Bernie Sanders
Credit: Senate Democrats/Flickr

After Bernie Sanders announced that he will make another run for the Democratic Party’s presidential nomination, I spent some time watching the news coverage on MSNBC and CNN. I also skimmed through more than a dozen news articles at major newspapers. The impression I got, although anecdotal, is that there is a common wisdom on the center-left that Sanders is a spent force in American politics.

I’ve seen various narratives that make this point in different ways. Some say simply that he’s too old. Others say his own success in moving the party to the left will be his undoing, as he no longer offers a unique or distinct choice. Still others point to the hard feelings his 2016 campaign created, or argue that we’ve moved into a new political environment where women and/or minorities will have a natural advantage over white men.

Some, or even most, of these predictions may be accurate. But I think they’re too dismissive of the Vermont senator’s chances of winning the nomination. The day of his formal announcement, Sanders raised $5.9 million from his preexisting donor base, mostly in small donations that can be recurring every month. This dwarfs what any of the other candidates raised when they announced.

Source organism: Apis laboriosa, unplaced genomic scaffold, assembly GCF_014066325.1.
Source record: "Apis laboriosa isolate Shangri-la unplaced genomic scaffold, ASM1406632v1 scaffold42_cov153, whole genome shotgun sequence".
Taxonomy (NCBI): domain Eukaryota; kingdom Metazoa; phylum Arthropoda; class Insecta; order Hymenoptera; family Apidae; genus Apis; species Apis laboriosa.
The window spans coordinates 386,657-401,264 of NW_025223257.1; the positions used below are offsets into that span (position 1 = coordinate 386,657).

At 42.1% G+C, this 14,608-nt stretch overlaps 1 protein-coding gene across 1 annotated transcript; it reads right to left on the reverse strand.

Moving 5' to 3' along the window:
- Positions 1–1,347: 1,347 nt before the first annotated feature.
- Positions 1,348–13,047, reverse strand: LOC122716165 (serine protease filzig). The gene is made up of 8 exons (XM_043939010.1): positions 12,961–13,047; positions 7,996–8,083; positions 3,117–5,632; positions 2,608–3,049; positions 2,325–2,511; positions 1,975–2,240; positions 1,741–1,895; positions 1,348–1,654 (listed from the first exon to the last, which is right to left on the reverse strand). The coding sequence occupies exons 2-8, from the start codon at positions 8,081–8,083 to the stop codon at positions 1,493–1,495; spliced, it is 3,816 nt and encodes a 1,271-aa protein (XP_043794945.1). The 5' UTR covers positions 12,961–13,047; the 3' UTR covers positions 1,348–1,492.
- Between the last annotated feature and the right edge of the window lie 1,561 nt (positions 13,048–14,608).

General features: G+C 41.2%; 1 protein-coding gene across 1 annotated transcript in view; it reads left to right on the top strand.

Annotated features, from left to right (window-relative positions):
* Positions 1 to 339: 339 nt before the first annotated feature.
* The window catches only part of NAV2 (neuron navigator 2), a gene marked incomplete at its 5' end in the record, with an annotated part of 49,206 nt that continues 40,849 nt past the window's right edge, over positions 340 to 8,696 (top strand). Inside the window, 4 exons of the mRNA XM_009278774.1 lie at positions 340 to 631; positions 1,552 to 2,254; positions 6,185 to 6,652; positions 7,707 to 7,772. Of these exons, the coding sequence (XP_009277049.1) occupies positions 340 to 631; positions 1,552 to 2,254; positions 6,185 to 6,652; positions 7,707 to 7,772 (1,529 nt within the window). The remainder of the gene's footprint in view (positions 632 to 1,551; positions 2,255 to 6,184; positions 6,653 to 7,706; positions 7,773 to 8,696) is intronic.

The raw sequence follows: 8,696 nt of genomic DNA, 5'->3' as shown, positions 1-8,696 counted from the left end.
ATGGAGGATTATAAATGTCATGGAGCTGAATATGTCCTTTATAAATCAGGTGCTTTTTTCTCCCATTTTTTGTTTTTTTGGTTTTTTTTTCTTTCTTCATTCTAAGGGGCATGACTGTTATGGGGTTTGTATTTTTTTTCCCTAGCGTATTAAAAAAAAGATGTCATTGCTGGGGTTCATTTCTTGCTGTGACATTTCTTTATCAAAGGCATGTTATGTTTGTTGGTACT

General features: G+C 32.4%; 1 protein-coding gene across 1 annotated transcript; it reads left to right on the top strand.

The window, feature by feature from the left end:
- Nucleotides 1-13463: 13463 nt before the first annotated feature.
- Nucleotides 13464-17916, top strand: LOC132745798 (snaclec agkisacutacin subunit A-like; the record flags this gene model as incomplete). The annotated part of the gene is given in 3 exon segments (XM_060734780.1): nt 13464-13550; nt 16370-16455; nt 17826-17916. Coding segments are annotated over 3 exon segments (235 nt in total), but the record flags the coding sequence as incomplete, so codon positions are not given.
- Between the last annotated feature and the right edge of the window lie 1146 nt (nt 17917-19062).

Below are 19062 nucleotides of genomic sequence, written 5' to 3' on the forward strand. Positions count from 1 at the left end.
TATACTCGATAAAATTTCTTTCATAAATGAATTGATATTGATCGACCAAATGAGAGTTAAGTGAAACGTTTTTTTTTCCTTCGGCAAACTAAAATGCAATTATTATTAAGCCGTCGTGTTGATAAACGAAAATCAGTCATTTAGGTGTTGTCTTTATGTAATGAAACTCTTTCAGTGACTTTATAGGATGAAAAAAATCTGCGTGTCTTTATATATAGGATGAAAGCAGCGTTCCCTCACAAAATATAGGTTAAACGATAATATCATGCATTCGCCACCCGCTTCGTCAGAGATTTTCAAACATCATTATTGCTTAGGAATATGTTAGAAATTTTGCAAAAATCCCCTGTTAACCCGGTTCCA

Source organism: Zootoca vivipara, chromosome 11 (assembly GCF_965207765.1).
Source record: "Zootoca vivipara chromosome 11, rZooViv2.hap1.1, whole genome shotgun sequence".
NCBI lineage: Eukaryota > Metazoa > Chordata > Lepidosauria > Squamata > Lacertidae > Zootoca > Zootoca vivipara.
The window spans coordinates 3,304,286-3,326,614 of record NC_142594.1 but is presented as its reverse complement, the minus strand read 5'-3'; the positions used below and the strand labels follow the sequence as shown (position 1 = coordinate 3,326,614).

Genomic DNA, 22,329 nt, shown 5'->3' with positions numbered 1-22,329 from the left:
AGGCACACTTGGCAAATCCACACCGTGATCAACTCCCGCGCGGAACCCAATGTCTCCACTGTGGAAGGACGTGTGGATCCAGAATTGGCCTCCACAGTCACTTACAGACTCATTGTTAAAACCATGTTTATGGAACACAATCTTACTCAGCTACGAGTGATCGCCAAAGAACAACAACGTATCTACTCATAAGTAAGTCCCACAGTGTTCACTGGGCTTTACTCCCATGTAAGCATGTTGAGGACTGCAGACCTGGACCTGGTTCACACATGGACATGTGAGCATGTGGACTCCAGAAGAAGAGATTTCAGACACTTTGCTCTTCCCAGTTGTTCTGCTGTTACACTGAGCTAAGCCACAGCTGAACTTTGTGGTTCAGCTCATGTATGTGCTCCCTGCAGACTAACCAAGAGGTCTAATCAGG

Money isn’t everything, but with so many candidates in the running it will be difficult for others to financially compete with Sanders. While others work to build up a loyal army of supporters who will do the grunt work on the campaign trail, Sanders will be able to focus on other tasks. He’s also going to bring a certain floor of support to every contest, and with so many candidates dividing up votes, that floor could be good for at least second place and a share of the delegates in many states.

Another strength people should consider is Sanders’s decision to hire Faiz Shakir as his campaign manager. Based on my limited experiences with Shakir, he should not be underestimated. I don’t know if his many skills in other areas will readily transfer to running a presidential campaign, but I would not bet against him. I expect he will do an excellent job.

Winning the nomination is a battle for delegates, not a popularity contest. I think it is very unlikely that Sanders will win many contests outright, at least initially, but I think he’s in a very strong position to bag delegates even when losing. Most candidates will come away completely empty-handed. He’ll have all the money he needs to stay in as long as he wants, so he could emerge from the early stages of the primaries in second place with delegates, first place in cash, and as the main alternative still standing against the frontrunner.

That might get him no further than he advanced in 2016, but it’s still a more formidable place than the center-left pundits are willing to predict.

Martin Longman

Martin Longman is the web editor for the Washington Monthly. See all his writing at